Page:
What Walter Scott really needed.

Starting with the obvious, what happened to Walter Scott was nothing short of terrible. A tragedy that absolutely could have been avoided. Why is a tech blog speaking about Walter, and his story? Because South Carolina Police think technology might be the answer.

Short version:

You cannot expect that strapping cameras to Police officers will be accepted as a step forward when dealing with the safety of all people on a day to day basis. They’re cameras, not super powers. Not some sort of morality device that makes you choose the most moral option for the given circumstances. We need real change in the form of training, screening, and continuing education.

Long version:

In South Carolina, a man named Walter Scott was murdered. Sounds pretty cut and dry, right? It’s a pretty simple case until you realize that the criminal was a Police officer, and that the whole scenario escalated from a routine check for a brake light that wasn’t working.

Once the officer pulled Walter over for the brake light, he realized that he had outstanding child support payments and a warrant for his arrest. This is when Walter decided to run. All of this seems like a routine thing that might happen to any police officer, on any given shift. This is after all, what police do.

Once the foot chase started, this scenario moved from a routine traffic check, to a murder. This is the point where the officer claimed a genuine fear for his own life, and that Walter was trying to take the officers taser from him. This is the point where Walter Scott was shot at eight times, and hit five while running away. This is the point where while Walter was laying on the ground, dead or dying, the police officer proceeded to “arrest” Walter Scott. This is when a murder was committed.

The police officer must have known he did something wrong when he proceeded to place the taser by Walter’s body. He must have known that something was wrong when he had a note book with the start of a ticket for a traffic violation, and ended with a dead body. Further to the original officer, the new officers to the scene must have known something was wrong when no one decided to check to see if Walter could’ve been saved, no matter how unlikely.

Flash forward. A man who witnessed the entire event, and even captured the majority of it on a cell phone camera submits the phone as evidence. The resolution? Don’t worry folks, now we’re getting body cameras for all of our police officers. You’re safe now. Did the department take a step in the right direction with this? I don’t know that they did. You see, to me, and my tech training, I’ve always been taught that the moment you have physical access to something, it can be tampered with, or hacked.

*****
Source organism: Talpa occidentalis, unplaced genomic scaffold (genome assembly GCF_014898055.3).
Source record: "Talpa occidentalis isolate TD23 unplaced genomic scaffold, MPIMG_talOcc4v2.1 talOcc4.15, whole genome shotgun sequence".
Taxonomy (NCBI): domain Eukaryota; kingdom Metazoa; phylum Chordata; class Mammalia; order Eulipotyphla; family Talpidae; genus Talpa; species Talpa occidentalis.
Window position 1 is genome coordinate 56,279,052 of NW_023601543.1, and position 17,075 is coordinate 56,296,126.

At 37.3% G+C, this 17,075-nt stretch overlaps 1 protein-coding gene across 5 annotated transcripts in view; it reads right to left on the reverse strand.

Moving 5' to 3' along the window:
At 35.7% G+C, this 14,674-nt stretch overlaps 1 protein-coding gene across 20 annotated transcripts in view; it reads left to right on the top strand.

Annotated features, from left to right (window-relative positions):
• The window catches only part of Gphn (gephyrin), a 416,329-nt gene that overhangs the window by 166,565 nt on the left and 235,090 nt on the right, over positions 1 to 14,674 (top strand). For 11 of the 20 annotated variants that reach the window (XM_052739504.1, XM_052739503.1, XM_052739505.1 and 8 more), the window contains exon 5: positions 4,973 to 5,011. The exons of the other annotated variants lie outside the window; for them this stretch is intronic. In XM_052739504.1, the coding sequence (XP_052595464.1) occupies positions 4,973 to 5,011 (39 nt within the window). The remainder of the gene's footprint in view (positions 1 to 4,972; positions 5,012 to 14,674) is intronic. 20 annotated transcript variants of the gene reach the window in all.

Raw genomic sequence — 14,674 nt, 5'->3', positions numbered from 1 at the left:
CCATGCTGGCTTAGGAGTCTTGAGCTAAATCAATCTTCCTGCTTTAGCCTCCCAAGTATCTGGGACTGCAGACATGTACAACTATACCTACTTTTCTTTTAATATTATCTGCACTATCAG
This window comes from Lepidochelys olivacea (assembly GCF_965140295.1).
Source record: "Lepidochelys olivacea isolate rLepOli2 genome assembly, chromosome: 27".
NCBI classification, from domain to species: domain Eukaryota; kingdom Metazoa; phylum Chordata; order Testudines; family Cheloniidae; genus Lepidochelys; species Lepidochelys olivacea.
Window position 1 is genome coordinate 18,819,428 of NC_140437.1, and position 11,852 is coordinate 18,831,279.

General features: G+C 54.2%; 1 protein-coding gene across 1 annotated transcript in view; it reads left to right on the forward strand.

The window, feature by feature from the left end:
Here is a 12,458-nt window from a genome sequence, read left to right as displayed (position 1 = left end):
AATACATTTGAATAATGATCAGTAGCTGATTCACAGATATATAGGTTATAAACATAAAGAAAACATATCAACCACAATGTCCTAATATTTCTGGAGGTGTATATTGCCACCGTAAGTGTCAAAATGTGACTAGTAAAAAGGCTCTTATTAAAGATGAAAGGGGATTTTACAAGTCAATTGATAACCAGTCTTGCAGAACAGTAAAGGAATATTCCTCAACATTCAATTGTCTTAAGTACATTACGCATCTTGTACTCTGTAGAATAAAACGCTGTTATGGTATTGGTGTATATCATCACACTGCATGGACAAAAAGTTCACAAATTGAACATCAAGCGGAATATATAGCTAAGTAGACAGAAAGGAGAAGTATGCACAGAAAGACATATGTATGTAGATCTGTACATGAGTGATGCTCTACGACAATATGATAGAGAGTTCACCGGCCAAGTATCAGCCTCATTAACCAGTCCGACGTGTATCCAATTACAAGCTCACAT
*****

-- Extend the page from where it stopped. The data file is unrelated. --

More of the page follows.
If anything, I think body cameras increase the safety of the officers, which isn’t a bad thing, but doesn’t help with the current situation. The issue here was judgement. Poor judgment on the officers part who shot and killed an unarmed man while he ran away. If you took all of that camera money, and quadrupled it, I still don’t think you’d have enough to touch the real problem, which seems to be morality.

The funny thing about morality is that it’s based on the viewpoint of the person in the moral dilemma. That’s why companies, like the Police force (people faced with moral choice all day everyday) are given additional rules known to most people as something called policies. I submit that policies should only be there for reference. That your screening should be based on those policies, and that it should be able to probe deep enough into a young candidates life to judge if they hold those values or need more life experience and counselling to make the cut, if ever. That “if ever” part is import. You shouldn’t be able to brute force your way into a position like law enforcement.

Your screening practices for officers should reflect your policies, and your officers should reflect their communities, or at the very least, a generic set of values and what’s right and wrong no matter where you’re posted. Your officers should be screened for racial and sexual biases, and evaluated in terms of risk. Your officers should be hired  based on a third party organization to avoid preferential hiring, and to ensure a non-biased hiring practice is in place. Your officers should spend more time in a class room then they do learning how to properly use their various crowd control and lethal force weapons.

Now, do all of these things happen? Do any combination of them happen? Does anything similar to what I’ve suggested happen? I don’t know. But I can tell you this. If they did happen, how is Walter Scott dead? An accident? The one percent that all of the screening couldn’t catch?

Finally, knowing what you’ve read this far, do you really think technology is the answer? This isn’t landing a rocket on Mars. We’re not innovating our way out of this one. This is just good ol’ fashioned common sense. Treat each other as you would like to be treated. Take an approach where your initial interaction isn’t because someone has done something wrong, but because you’re making sure everything is alright. Help people. I’m positive there are grey areas in all of this, but I think this solution, rather than tech, will have a better return on investment for everyone.

Although not my usual, this article still had a touch a tech in it. If you would like you can follow me through any of the social media buttons below, or drop your comments in the comments section.